The Flat Tax Is Unfair to Billionaires. (So I Urge All Republicans to Support My New Taxation Proposal.)

04/29/2015 03:48 pm ET | Updated Jun 25, 2015

Just a friendly reminder to all you rich assholes who don't want to pay your fair share of taxes; you still have until forever to file an extension for a secret bank account in the Cayman Islands, to receive your well-deserved corporate welfare, or to simply pay nothing and stick your middle finger up at our country's middle class.

Republican Presidential candidates are pushing for a flat tax, in order to "simplify" the tax filing process. Also, they're proposing a wider hole in the front of their trousers, in order to simplify the process of smacking their dicks in the faces of hard-working Americans. In a 2014 column for USA Today, Senator Ted Cruz wrote, "We should let taxes become so simple that they could be filled out on a postcard."

Hey, I just received a postcard from Presidential candidate Ted Cruz! "With this new tax plan, it will now be an even greater struggle for kindergarten teachers and cafeteria workers to pay for basic necessities like food and clothing. Meanwhile, Donald Trump will have a little extra cash to buy that indoor pool made entirely of gold watches and authentic dinosaur bones. Wish you where here!"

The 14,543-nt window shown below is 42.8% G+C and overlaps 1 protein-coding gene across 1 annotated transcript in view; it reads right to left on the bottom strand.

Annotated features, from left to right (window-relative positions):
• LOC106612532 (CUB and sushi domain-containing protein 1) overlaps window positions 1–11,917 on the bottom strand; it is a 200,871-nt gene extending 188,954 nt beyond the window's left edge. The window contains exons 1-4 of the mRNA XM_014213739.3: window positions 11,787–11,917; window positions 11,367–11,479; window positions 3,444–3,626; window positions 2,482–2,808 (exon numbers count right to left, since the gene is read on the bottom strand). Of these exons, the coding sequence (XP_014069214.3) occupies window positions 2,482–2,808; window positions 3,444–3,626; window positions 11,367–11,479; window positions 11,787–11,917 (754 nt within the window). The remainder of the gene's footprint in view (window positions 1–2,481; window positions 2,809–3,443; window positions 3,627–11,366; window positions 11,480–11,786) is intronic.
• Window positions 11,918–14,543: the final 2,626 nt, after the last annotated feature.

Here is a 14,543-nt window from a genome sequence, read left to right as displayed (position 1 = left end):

The majority of Americans support a flat tax plan, which Tea Party conservatives call a "fair" tax. But it should really be called a statistical manipulation, in which the surveyor manipulates the question by not fully explaining how a flat tax actually works. In theory, a fair tax sounds justifiable. Heck, they should call it the "Everybody Wins" tax plan. Or the "We All Agree That Kanye Has Become Insufferable" tax plan. That sounds even more appealing. But what if you explained to people that the flat tax works in a way so that Paris Hilton will be buying diamond-encrusted robots to dog-sit her poodles with the extra money you will now be shelling out?

Really, that our tax revenue comes from income puts the poor and the middle class at a disadvantage. America's richest one percent owns over 140 percent of the nation's wealth. But wealth isn't taxed. Income is income. But wealth is power. Luckily, though, the working class doesn't have to pay any taxes on their wealth, either. That's kind of irrelevant, though, since the working class doesn't own any wealth.